Recipients install malicious software on their computers when they download and execute malicious files received via email. As a rule, such emails are disguised as important, official letters from legitimate, well-known organizations, companies.

Examples of untrustworthy sources for downloading files, programs are Peer-to-Peer networks (like torrent clients, eMule), unofficial pages, free file hosting, freeware download websites, third party downloaders. Users infect computers when they use such sources to download file and open downloaded malicious files.

As a rule, users are not aware that downloaded files are malicious because cybercriminals make them look like regular, legitimate files.

Third-party (unofficial) software updaters infect computers by directly installing malware on a computer, or by exploiting bugs, flaws, or other vulnerabilities of already installed outdated software. Those tools never fix or update any installed software, or the operating system.

Unofficial activation ('cracking') tools infect computers when they are bundled with malware, and it is very common. When users use such tools, they expect to activate licensed software for free. It is important to know that it is against the law to activate software this way.

How to avoid installation of malware?

Files and programs should be downloaded from legitimate, official pages (and via direct links). Other sources (e.g., Peer-to-Peer networks, third-party downloaders, unofficial sites) can be used to distribute malicious files.

Already installed programs have to be updated or activated using tools, functions that their official developers have designed. All the other (third-party, unofficial) tools often are used to distribute malware. Moreover, it is not legal to activate licensed programs with 'cracking' tools or use pirated programs.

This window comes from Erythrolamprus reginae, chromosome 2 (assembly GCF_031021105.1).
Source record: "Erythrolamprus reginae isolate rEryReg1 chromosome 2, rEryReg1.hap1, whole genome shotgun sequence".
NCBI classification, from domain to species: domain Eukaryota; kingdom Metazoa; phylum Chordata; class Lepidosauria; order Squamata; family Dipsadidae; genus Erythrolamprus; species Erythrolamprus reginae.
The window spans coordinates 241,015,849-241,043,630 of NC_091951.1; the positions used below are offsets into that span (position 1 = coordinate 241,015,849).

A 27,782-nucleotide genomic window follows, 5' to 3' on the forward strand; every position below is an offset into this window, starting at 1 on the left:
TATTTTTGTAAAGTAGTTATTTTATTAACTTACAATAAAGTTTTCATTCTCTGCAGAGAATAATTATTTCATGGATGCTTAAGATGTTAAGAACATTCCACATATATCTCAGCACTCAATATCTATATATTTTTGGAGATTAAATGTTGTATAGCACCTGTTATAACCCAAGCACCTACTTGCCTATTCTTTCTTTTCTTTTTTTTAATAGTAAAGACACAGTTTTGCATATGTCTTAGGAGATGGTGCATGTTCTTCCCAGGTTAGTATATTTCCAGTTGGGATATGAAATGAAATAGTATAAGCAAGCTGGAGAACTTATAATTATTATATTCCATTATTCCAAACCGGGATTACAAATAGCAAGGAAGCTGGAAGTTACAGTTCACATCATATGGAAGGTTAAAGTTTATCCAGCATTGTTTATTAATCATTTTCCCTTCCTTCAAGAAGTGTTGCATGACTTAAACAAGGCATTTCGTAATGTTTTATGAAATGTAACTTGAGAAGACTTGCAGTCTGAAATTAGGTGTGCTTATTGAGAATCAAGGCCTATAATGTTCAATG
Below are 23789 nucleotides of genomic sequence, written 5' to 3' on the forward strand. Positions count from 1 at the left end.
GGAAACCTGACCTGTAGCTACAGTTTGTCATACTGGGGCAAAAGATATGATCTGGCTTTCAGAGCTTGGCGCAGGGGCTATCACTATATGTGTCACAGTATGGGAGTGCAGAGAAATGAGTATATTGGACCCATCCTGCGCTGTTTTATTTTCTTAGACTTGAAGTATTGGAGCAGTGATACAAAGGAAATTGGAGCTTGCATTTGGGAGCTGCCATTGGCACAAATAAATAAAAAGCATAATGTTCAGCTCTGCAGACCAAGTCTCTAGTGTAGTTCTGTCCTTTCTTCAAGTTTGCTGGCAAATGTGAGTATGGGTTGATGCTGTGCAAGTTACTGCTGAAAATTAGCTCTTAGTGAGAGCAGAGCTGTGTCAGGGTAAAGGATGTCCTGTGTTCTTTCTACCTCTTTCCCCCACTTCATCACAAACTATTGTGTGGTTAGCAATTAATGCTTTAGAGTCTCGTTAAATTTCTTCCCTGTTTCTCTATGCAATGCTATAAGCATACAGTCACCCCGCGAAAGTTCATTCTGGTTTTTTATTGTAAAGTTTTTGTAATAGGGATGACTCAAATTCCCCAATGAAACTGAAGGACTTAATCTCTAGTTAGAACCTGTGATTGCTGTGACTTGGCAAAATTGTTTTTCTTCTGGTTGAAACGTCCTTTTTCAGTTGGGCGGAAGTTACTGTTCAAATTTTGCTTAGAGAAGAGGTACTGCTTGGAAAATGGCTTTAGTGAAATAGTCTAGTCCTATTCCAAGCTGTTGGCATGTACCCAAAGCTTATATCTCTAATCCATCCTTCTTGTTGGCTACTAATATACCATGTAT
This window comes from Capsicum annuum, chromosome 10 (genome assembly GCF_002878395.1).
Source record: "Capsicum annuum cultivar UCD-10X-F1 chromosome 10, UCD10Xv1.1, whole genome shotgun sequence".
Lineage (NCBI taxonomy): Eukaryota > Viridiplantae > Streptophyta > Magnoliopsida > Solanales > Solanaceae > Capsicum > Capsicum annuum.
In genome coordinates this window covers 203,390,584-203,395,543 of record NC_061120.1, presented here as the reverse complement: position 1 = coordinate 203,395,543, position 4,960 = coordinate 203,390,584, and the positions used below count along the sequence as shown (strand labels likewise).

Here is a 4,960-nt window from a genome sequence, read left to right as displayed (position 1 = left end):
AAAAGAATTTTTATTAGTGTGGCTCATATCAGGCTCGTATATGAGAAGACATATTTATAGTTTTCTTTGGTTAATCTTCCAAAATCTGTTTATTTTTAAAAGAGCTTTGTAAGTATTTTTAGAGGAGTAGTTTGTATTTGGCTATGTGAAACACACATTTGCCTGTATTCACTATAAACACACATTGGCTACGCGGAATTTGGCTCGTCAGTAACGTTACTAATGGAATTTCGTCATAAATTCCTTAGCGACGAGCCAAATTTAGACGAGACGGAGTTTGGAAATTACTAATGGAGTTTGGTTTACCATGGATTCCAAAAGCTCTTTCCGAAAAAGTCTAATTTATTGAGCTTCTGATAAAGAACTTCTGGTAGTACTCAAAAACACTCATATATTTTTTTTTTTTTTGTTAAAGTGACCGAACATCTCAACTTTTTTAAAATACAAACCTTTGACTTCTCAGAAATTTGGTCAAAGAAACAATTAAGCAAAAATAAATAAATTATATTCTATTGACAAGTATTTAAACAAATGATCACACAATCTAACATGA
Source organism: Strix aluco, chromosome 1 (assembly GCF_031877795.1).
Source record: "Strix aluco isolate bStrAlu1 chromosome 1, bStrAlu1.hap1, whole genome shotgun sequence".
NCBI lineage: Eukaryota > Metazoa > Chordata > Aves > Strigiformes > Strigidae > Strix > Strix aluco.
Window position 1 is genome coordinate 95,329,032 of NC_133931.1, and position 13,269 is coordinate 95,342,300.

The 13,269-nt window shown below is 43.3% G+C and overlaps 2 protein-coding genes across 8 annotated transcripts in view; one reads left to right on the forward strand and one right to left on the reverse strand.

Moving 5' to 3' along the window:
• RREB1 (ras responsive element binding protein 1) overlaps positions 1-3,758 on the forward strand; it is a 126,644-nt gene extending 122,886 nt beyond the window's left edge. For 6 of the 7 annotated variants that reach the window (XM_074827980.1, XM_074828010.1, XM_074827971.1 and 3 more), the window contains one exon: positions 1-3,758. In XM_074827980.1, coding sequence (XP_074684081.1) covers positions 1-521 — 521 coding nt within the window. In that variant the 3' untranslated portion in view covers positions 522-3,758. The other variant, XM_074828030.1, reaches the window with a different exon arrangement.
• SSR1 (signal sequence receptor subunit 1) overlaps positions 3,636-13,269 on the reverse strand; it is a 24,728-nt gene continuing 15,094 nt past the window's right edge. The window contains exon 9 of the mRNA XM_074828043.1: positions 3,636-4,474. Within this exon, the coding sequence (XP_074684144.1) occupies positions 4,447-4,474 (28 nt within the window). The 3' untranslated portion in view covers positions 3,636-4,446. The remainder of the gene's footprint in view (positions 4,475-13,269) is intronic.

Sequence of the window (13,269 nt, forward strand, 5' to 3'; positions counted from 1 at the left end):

Received irrelevant emails that have a file (or files) attached to them or contain website link (or links) are likely to be used to deliver malware. It is very common that cybercriminals send such emails with a purpose to trick recipients into opening files designed to install malicious software.

Additionally, the operating system should have a reputable antivirus or anti-spyware suite installed on it. It should be scanned for threats on a regular basis. If you believe that your computer is already infected, we recommend running a scan with Combo Cleaner Antivirus for Windows to automatically eliminate infiltrated malware.

Instant automatic malware removal: Manual threat removal might be a lengthy and complicated process that requires advanced computer skills. Combo Cleaner is a professional automatic malware removal tool that is recommended to get rid of malware. Download it by clicking the button below:
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How to remove malware manually?

Manual malware removal is a complicated task - usually it is best to allow antivirus or anti-malware programs to do this automatically. To remove this malware we recommend using Combo Cleaner Antivirus for Windows.

If you wish to remove malware manually, the first step is to identify the name of the malware that you are trying to remove. Here is an example of a suspicious program running on a user's computer:

malicious process running on user's computer sample

If you checked the list of programs running on your computer, for example, using task manager, and identified a program that looks suspicious, you should continue with these steps:

manual malware removal step 1Download a program called Autoruns. This program shows auto-start applications, Registry, and file system locations:

screenshot of autoruns application

manual malware removal step 2Restart your computer into Safe Mode:

Windows XP and Windows 7 users: Start your computer in Safe Mode. Click Start, click Shut Down, click Restart, click OK.

During your computer start process, press the F8 key on your keyboard multiple times until you see the Windows Advanced Option menu, and then select Safe Mode with Networking from the list.

Safe Mode with Networking